A pair of 2015 rulings from the Texas Supreme Court greatly limited public access to certain government documents, including, in many cases, lucrative government contracts with performers like Enrique Iglesias. REUTERS/Ints Kalnins
After more than four years, McAllen taxpayers finally learned this week that for his performance at their city’s 2015 holiday parade, pop star Enrique Iglesias was paid $485,000 and provided with a chartered flight from Guadalajara, Mexico; two dozen hotel rooms; and an assortment of sushi and sashimi.
The terms of Iglesias’ agreement with the South Texas city — long hidden from public scrutiny by the state’s narrowed open-records laws — had become a chief symbol of the public’s limited access to government contracts with private entities. And the documents’ release by the city is the result of a yearslong, hard-fought battle at the Texas Capitol, where open-government advocates sought to restore public access that had been curtailed by court rulings.
A pair of 2015 rulings from the Texas Supreme Court greatly limited public access to certain government documents, including, in many cases, lucrative government contracts with businesses or performers like Iglesias. A broad transparency measure authored by state Sen. Kirk Watson, D-Austin, passed last year and went into effect this week, addressing what Watson and others described as gaping holes in the public’s right to know.
For years, reporters and others had requested that McAllen disclose how much it paid Iglesias for the performance, and the city had refused, citing exceptions in the Texas Public Information Act. The city had reportedly lost money on the deal — but taxpayers were never given the numbers. But as of this month, the law “no longer excepts from disclosure” Iglesias’ contract, City Attorney Kevin Pagan said this week in response to an open-records request from The Texas Tribune.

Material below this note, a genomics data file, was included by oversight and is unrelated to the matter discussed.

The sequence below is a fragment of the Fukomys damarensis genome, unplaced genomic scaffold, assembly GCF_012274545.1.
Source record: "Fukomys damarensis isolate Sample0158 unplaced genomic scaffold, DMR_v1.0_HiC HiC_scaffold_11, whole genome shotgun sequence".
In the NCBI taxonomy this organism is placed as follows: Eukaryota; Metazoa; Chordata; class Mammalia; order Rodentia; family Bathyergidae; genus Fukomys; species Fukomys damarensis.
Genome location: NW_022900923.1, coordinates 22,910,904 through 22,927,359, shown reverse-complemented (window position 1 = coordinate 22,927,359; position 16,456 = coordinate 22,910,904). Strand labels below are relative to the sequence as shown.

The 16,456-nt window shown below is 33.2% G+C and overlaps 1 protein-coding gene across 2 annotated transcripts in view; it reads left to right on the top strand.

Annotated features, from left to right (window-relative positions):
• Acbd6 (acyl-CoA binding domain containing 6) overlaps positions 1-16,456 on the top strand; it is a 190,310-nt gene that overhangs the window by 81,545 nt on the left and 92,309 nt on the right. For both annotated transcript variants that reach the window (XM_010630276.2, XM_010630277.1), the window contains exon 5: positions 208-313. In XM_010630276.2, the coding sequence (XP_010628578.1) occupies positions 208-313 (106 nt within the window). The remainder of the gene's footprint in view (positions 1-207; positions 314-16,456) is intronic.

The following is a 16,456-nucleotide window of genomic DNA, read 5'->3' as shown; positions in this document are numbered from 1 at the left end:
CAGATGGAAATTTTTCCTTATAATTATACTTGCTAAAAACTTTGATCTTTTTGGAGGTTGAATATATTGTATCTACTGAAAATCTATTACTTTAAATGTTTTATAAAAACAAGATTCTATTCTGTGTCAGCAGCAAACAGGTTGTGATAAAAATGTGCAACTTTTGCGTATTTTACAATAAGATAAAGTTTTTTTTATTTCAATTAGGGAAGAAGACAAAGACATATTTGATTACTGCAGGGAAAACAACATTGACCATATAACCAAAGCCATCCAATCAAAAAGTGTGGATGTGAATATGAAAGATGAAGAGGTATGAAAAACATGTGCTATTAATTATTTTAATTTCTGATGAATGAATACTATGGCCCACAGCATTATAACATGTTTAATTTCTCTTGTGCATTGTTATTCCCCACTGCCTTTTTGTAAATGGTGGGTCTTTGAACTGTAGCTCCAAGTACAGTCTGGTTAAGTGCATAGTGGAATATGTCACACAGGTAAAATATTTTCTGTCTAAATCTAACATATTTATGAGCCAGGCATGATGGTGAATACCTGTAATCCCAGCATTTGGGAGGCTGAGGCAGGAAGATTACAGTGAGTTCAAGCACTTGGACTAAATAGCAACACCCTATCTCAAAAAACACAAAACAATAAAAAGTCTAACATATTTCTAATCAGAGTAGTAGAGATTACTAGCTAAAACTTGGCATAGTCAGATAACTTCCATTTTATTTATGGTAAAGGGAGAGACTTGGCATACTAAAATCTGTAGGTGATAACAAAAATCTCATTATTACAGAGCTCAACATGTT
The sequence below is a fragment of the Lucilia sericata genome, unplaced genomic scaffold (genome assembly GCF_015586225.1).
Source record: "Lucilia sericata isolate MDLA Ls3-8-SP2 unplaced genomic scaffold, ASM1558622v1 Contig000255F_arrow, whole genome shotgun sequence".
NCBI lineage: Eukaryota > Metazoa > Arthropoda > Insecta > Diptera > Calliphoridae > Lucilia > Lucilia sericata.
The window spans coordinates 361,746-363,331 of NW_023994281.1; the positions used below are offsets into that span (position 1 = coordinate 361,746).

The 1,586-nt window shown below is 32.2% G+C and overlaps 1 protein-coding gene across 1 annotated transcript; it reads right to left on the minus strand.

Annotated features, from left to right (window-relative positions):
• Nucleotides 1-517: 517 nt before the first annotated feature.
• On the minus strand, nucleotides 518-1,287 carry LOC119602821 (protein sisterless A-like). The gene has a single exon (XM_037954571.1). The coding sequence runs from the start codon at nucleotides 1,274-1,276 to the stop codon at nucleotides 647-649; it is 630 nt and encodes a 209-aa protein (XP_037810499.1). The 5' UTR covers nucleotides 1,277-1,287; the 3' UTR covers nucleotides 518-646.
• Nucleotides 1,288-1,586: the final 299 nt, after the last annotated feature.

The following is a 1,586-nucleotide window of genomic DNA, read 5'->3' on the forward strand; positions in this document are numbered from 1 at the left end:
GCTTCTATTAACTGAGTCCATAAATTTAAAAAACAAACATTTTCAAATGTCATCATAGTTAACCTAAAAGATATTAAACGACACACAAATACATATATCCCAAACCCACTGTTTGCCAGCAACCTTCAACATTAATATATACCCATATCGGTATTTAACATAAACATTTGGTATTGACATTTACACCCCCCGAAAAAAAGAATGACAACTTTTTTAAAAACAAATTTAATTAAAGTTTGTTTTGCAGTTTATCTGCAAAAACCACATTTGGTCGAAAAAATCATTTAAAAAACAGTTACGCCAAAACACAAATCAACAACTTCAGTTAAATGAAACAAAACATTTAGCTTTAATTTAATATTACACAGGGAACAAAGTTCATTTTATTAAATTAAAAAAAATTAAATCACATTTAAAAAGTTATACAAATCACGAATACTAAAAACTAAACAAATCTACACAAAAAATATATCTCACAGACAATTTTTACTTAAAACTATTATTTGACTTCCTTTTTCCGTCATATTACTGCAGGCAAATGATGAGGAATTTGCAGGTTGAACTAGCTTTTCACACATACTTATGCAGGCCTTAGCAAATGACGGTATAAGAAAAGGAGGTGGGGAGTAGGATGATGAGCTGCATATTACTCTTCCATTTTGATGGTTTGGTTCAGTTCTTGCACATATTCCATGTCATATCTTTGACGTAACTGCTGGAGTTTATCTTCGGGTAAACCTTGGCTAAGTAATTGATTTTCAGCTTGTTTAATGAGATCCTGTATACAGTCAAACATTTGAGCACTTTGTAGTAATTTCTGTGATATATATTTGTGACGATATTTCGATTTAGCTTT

“Thank goodness,” said Kelley Shannon, executive director of the Freedom of Information Foundation of Texas. “Residents finally are getting to see how their taxpayer money was spent on this entertainment event.”
The contract reveals that for a one-hour performance in the McAllen Veterans Memorial Stadium on Dec. 5, 2015, Iglesias was guaranteed $485,000 from the city, with half that money to be paid in advance. The city was also responsible for picking up the pop star in western Mexico and paying for 24 hotel rooms for two nights. The contract, which is dozens of pages long, includes sections on stage setup, “lasers” and catering expectations for the crew. (A juicer with a “huge, plentiful selection of fruits and vegetables” including beets, kale, watermelon and mint was expected to be “VERY POPULAR.”)
The long-concealed document also sheds light on Iglesias’ preferred pre-show menu (one plate of chicken with vegetables and mashed potatoes, one plate of steak with vegetables and mashed potatoes, “simply cooked, no sauces”) and his post-show preferences (one California roll, one spicy tuna roll, one shrimp roll and two pieces of sashimi; tuna, yellowtail and salmon were all acceptable). By 3 p.m., his dressing room was to contain, among other things, 36 500-milliliter bottles of room-temperature spring water (“Fiji only”), one bottle of aloe juice without pulp, one bottle of aloe juice with pulp (“Ask for clarification if necessary”), six bottles of room-temperature orange Gatorade, one bottle of Ketel One Vodka (“NO SUBSTITUTES”) and two washed king-sized white sheets (“THIS IS EXTREMELY IMPORTANT”).
The contracting exemption stemmed from a 2015 ruling in Boeing Co. v. Paxton. The Texas Supreme Court made it easier for governments to hide information about their business with private companies, allowing them to withhold any information that could put the companies at a competitive disadvantage. The Texas Attorney General’s Office cited the ruling thousands of times to justify withholding information.
Matthew Watkins contributed reporting.